If you’re into current fashion and watch TV, it’s hard to imagine you’ve never heard of Clinton Kelly, a smart, sassy and totally honest New York-based style expert, perhaps best known as the co-host (with Stacy London) of TLC’s “What Not to Wear” and most recently, on ABC’s “The Chew.”
Kelly was in Seattle recently for a Help Me Clinton event at the downtown Macy’s (for whom he is a brand ambassador) for a fun and very well attended trend presentation. I had a chance to sit down with Kelly for a few minutes before the event and shared a thoroughly enjoyable chat about what to wear, when and how.
Let me say one thing before I continue with the meat of our convo. I have had the privilege to chat with many fashion designers and fashionable celebs and sometimes they’re amazing and inspiring (DVF comes to mind) and sometimes they seem like they’re on pills (no comment), but Mr. Kelly was an absolute delight. He was articulate, intelligent and present. He answered my questions with thought and his commitment to helping to make women look and feel good was evident. Anyway, I really liked him and wish that we were best friends.
He started out talking about fashion pet peeves, which I figured he’d have a lot of (I was right). A biggie: athletic trainers used as fashion foot wear. Those sneaker wedges, which have become a trend, are fine for kids, he says, but when worn by older women tend to make them look like they’re trying too hard. And nobody wants that.
The t-shirt trend for women is another of his pet peeves, since “they’re shaped like a tee, and it’s rare that you find a woman who is shaped like a tee, so if you have any rolls or bulges, the shirt tends to vacuum seal itself to them.” Which, again, is not a good look.
This led us to talk about one of my personal pet peeves: trends. I know that most everyone in the mainstream fashion media deals in trends, but I think that they’re totally dumb. Guess what, military and menswear for women are in because they never went out and never will—because they’re not trends, they’re just styles. Ugh. If you like pointy-toed heels, wear them, even if a magazine says that rounded toes are in. Go your own way on those types of things. Of course, I do write about trends in the magazine, but I do always struggle with it because it’s a concept that I just fundamentally have an issue with. Anyway, I digress. But Kelly helped me out so much, I will forever be grateful to his levelheaded and totally smart response to the question of trends.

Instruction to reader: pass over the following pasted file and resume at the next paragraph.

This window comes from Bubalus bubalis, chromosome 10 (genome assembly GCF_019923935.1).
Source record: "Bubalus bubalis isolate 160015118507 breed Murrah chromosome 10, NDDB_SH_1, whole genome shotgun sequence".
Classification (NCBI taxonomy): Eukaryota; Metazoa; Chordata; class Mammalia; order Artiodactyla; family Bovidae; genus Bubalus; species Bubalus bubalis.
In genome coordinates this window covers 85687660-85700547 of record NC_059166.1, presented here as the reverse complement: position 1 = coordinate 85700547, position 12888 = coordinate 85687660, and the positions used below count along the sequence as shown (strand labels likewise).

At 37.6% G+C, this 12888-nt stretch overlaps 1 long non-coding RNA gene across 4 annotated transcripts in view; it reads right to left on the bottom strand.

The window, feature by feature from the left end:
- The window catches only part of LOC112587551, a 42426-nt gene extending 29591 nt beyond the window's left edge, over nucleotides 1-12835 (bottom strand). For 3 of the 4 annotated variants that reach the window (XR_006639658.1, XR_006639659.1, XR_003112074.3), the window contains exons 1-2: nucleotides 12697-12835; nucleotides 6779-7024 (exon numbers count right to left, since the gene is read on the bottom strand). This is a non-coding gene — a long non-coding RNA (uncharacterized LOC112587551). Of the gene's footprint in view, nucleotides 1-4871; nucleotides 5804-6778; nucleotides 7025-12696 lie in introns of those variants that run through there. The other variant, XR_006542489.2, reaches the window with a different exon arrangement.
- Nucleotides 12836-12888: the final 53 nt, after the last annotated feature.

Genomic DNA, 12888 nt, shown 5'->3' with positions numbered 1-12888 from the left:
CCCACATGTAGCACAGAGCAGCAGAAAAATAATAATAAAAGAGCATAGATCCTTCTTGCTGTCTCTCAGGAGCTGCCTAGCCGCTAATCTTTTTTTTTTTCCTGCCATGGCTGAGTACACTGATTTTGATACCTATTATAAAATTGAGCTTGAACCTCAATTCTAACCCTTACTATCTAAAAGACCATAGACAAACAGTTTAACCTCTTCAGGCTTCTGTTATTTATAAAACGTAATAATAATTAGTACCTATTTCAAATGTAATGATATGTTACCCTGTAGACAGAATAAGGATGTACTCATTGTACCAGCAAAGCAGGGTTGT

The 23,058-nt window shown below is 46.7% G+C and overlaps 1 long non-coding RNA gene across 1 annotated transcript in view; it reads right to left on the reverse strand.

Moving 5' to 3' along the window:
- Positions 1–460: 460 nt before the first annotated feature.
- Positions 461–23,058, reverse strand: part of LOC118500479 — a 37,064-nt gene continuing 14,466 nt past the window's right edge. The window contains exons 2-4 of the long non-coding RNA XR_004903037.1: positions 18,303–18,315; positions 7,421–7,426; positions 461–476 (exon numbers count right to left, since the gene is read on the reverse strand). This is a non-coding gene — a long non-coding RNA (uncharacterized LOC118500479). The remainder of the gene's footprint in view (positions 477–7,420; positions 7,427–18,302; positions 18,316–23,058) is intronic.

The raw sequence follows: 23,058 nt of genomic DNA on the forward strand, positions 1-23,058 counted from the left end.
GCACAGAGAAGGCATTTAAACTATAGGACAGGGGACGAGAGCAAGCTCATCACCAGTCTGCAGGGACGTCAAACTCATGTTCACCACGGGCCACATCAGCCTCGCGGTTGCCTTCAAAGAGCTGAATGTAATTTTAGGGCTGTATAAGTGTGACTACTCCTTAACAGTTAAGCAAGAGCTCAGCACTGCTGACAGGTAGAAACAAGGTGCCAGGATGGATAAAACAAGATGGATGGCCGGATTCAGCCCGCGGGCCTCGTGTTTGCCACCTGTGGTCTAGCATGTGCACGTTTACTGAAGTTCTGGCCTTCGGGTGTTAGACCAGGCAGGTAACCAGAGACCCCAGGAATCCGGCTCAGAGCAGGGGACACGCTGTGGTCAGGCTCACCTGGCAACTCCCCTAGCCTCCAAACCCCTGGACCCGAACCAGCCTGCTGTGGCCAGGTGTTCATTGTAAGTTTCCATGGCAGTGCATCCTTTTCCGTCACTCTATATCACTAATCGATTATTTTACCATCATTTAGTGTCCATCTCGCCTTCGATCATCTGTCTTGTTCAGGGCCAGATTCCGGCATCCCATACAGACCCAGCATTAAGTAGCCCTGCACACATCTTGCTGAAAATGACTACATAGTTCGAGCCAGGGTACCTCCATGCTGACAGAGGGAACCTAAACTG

You’re right, he tells me, we need a new word to define seasonal trends, like what not to wear anymore once the season changes, but ultimately, larger trends give us something to talk about. They define generations, currently and in the past, and allow us all to participate in modern culture. Don’t be a slave to them, however, because once you are, you’re a trend ho, and that’s never cute.
A few more chestnuts from Mr. Kelly:
Women with big tummies or breasts should: wear jackets to take the attention away from stomach and disperse it around the upper body. Wear the right bra, one that fits you correctly, stationing your boobs should between the shoulder and the elbow (a professional fitting is the best bet for this). This creates some separation between the chest and the tummy. Look for pieces that accentuate the narrowness under the bust at the mid rib cage. Pick a top that accentuates that area with some kind of decorative element, a knot or a twist or a ribbon or something. The garment should float away from the tummy. Rather than cling to it.
The number one tip for women with large hips: keep the lower half of the body as streamlined as possible. Don’t chop up the line of the lower leg by doing a cropped leg or rolling up the hem. Opt for dark wash denim or other dark fabrics; wear little heels to lengthen the leg; look for tops that hit at mid hip; and balance the body by having your shoulders and bust comparable to your hips. Strengthen the shoulders to create an hourglass shape with epaulettes or flutter sleeves.
When talking to young girls about fashion make sure that they understand that there is more to life than fashion. The bottom line, he says, is that, “clothing is a wonderful way to express yourself to the world. Just make sure that what you’re saying is what you want to be saying, so align your message with your appearance. It’s not about the clothes. It’s about what you want out of your life and how your clothing helps you get there.”